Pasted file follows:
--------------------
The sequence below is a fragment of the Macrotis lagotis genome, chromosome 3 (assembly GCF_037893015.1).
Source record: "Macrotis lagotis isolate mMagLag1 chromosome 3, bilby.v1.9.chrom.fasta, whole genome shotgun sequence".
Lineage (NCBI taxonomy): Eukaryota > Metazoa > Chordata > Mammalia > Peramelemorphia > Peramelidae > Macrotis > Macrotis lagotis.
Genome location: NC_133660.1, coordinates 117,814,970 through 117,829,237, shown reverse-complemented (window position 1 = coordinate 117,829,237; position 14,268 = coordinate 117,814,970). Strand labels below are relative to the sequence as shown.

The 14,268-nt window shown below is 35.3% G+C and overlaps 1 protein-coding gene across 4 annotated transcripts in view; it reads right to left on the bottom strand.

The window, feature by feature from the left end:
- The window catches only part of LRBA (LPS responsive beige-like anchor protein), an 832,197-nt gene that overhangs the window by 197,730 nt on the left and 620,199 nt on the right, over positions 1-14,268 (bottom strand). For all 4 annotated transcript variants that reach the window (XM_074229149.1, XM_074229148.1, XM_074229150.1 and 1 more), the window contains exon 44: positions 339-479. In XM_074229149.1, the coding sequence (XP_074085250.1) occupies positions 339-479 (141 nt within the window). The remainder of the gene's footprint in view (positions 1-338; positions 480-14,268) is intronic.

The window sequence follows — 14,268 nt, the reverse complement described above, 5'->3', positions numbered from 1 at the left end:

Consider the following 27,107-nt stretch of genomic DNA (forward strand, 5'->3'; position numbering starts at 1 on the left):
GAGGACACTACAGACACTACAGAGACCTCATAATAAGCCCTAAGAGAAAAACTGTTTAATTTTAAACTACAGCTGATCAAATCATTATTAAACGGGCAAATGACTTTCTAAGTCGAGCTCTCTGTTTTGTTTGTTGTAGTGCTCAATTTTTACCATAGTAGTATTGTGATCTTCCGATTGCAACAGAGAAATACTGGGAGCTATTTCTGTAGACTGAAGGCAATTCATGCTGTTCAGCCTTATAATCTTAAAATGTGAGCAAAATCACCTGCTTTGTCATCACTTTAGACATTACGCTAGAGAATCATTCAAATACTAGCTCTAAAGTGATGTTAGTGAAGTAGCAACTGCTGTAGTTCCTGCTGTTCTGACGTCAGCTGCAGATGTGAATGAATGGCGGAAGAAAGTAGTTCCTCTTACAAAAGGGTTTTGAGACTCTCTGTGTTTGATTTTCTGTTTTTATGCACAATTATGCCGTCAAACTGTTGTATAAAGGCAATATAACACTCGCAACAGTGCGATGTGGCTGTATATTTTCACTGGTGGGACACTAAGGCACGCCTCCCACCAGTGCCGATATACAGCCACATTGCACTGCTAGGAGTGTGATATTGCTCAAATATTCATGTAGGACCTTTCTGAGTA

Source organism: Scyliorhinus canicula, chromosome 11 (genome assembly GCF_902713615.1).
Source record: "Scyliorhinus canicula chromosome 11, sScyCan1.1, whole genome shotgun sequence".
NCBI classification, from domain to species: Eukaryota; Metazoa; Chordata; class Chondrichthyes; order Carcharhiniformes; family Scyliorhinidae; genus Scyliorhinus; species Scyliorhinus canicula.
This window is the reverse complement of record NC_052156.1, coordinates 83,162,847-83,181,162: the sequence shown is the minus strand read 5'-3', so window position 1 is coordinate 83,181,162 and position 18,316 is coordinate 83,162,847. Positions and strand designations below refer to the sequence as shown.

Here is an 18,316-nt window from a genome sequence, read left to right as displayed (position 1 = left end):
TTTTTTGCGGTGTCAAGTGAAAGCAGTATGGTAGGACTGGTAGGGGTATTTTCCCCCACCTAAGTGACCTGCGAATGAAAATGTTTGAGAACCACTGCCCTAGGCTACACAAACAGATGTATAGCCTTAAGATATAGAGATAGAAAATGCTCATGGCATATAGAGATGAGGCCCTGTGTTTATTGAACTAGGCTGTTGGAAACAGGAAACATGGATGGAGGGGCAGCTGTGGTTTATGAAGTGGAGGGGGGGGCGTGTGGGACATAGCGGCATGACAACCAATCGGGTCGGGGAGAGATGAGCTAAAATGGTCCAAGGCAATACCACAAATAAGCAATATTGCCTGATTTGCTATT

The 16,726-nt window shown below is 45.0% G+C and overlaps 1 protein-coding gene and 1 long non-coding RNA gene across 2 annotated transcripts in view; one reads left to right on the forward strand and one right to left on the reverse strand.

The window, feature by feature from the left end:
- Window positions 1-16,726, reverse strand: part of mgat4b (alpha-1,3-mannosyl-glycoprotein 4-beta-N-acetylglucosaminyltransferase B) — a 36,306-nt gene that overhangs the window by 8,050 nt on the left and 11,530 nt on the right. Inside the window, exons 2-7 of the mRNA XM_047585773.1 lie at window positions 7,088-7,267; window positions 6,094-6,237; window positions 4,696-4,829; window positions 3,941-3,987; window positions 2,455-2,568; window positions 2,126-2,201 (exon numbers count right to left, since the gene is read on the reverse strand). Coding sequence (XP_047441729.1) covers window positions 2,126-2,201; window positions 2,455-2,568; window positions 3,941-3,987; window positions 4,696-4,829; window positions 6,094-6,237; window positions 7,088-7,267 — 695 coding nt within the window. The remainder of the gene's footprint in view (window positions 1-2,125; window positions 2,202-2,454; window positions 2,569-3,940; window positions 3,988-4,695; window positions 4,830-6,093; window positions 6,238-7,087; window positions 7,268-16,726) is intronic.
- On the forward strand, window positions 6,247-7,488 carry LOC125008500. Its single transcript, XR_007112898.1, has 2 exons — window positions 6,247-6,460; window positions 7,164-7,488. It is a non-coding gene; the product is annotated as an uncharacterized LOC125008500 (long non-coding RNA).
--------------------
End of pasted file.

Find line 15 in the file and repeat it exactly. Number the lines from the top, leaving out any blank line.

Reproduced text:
Here is an 18,316-nt window from a genome sequence, read left to right as displayed (position 1 = left end):